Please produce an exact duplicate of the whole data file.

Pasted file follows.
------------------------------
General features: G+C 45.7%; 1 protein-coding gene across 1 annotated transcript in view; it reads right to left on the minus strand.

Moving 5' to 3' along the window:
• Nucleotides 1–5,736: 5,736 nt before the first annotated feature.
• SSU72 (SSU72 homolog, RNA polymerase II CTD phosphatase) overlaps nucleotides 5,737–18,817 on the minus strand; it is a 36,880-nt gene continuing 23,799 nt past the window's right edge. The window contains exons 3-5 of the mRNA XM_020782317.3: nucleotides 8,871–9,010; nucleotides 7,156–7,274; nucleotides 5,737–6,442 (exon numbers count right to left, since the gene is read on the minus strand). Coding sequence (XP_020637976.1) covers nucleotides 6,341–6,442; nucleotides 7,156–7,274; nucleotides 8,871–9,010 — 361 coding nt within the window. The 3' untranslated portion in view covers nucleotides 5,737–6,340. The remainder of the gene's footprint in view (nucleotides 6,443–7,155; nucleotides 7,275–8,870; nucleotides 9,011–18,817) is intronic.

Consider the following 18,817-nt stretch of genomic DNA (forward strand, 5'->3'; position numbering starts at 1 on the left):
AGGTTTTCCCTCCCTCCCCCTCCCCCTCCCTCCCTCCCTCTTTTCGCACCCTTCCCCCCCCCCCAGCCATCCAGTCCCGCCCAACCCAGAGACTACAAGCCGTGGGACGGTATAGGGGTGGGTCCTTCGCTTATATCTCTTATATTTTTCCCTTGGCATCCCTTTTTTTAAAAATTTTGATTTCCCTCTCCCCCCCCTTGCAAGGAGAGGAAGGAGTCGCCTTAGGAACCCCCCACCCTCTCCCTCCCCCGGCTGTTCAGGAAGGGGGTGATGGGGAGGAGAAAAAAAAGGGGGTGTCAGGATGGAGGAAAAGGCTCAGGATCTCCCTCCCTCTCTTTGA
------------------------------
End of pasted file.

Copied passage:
General features: G+C 45.7%; 1 protein-coding gene across 1 annotated transcript in view; it reads right to left on the minus strand.

Moving 5' to 3' along the window:
• Nucleotides 1–5,736: 5,736 nt before the first annotated feature.
• SSU72 (SSU72 homolog, RNA polymerase II CTD phosphatase) overlaps nucleotides 5,737–18,817 on the minus strand; it is a 36,880-nt gene continuing 23,799 nt past the window's right edge. The window contains exons 3-5 of the mRNA XM_020782317.3: nucleotides 8,871–9,010; nucleotides 7,156–7,274; nucleotides 5,737–6,442 (exon numbers count right to left, since the gene is read on the minus strand). Coding sequence (XP_020637976.1) covers nucleotides 6,341–6,442; nucleotides 7,156–7,274; nucleotides 8,871–9,010 — 361 coding nt within the window. The 3' untranslated portion in view covers nucleotides 5,737–6,340. The remainder of the gene's footprint in view (nucleotides 6,443–7,155; nucleotides 7,275–8,870; nucleotides 9,011–18,817) is intronic.

Consider the following 18,817-nt stretch of genomic DNA (forward strand, 5'->3'; position numbering starts at 1 on the left):
AGGTTTTCCCTCCCTCCCCCTCCCCCTCCCTCCCTCCCTCTTTTCGCACCCTTCCCCCCCCCCCAGCCATCCAGTCCCGCCCAACCCAGAGACTACAAGCCGTGGGACGGTATAGGGGTGGGTCCTTCGCTTATATCTCTTATATTTTTCCCTTGGCATCCCTTTTTTTAAAAATTTTGATTTCCCTCTCCCCCCCCTTGCAAGGAGAGGAAGGAGTCGCCTTAGGAACCCCCCACCCTCTCCCTCCCCCGGCTGTTCAGGAAGGGGGTGATGGGGAGGAGAAAAAAAAGGGGGTGTCAGGATGGAGGAAAAGGCTCAGGATCTCCCTCCCTCTCTTTGA